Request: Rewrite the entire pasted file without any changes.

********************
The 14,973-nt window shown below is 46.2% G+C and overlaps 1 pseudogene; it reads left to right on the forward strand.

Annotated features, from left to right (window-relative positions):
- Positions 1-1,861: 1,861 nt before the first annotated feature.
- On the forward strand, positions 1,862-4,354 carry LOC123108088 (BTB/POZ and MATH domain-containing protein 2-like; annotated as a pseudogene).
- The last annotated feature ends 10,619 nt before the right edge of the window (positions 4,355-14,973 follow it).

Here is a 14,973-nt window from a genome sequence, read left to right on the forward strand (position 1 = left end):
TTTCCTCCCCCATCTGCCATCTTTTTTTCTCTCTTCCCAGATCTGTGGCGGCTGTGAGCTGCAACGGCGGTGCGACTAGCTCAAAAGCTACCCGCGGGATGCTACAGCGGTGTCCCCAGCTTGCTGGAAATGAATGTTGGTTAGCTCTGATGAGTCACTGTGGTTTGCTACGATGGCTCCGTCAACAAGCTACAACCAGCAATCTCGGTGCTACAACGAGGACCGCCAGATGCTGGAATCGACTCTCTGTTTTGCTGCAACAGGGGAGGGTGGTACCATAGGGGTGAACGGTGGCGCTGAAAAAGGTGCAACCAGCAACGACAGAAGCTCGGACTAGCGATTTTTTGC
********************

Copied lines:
The 14,973-nt window shown below is 46.2% G+C and overlaps 1 pseudogene; it reads left to right on the forward strand.

Annotated features, from left to right (window-relative positions):
- Positions 1-1,861: 1,861 nt before the first annotated feature.
- On the forward strand, positions 1,862-4,354 carry LOC123108088 (BTB/POZ and MATH domain-containing protein 2-like; annotated as a pseudogene).
- The last annotated feature ends 10,619 nt before the right edge of the window (positions 4,355-14,973 follow it).

Here is a 14,973-nt window from a genome sequence, read left to right on the forward strand (position 1 = left end):
TTTCCTCCCCCATCTGCCATCTTTTTTTCTCTCTTCCCAGATCTGTGGCGGCTGTGAGCTGCAACGGCGGTGCGACTAGCTCAAAAGCTACCCGCGGGATGCTACAGCGGTGTCCCCAGCTTGCTGGAAATGAATGTTGGTTAGCTCTGATGAGTCACTGTGGTTTGCTACGATGGCTCCGTCAACAAGCTACAACCAGCAATCTCGGTGCTACAACGAGGACCGCCAGATGCTGGAATCGACTCTCTGTTTTGCTGCAACAGGGGAGGGTGGTACCATAGGGGTGAACGGTGGCGCTGAAAAAGGTGCAACCAGCAACGACAGAAGCTCGGACTAGCGATTTTTTGC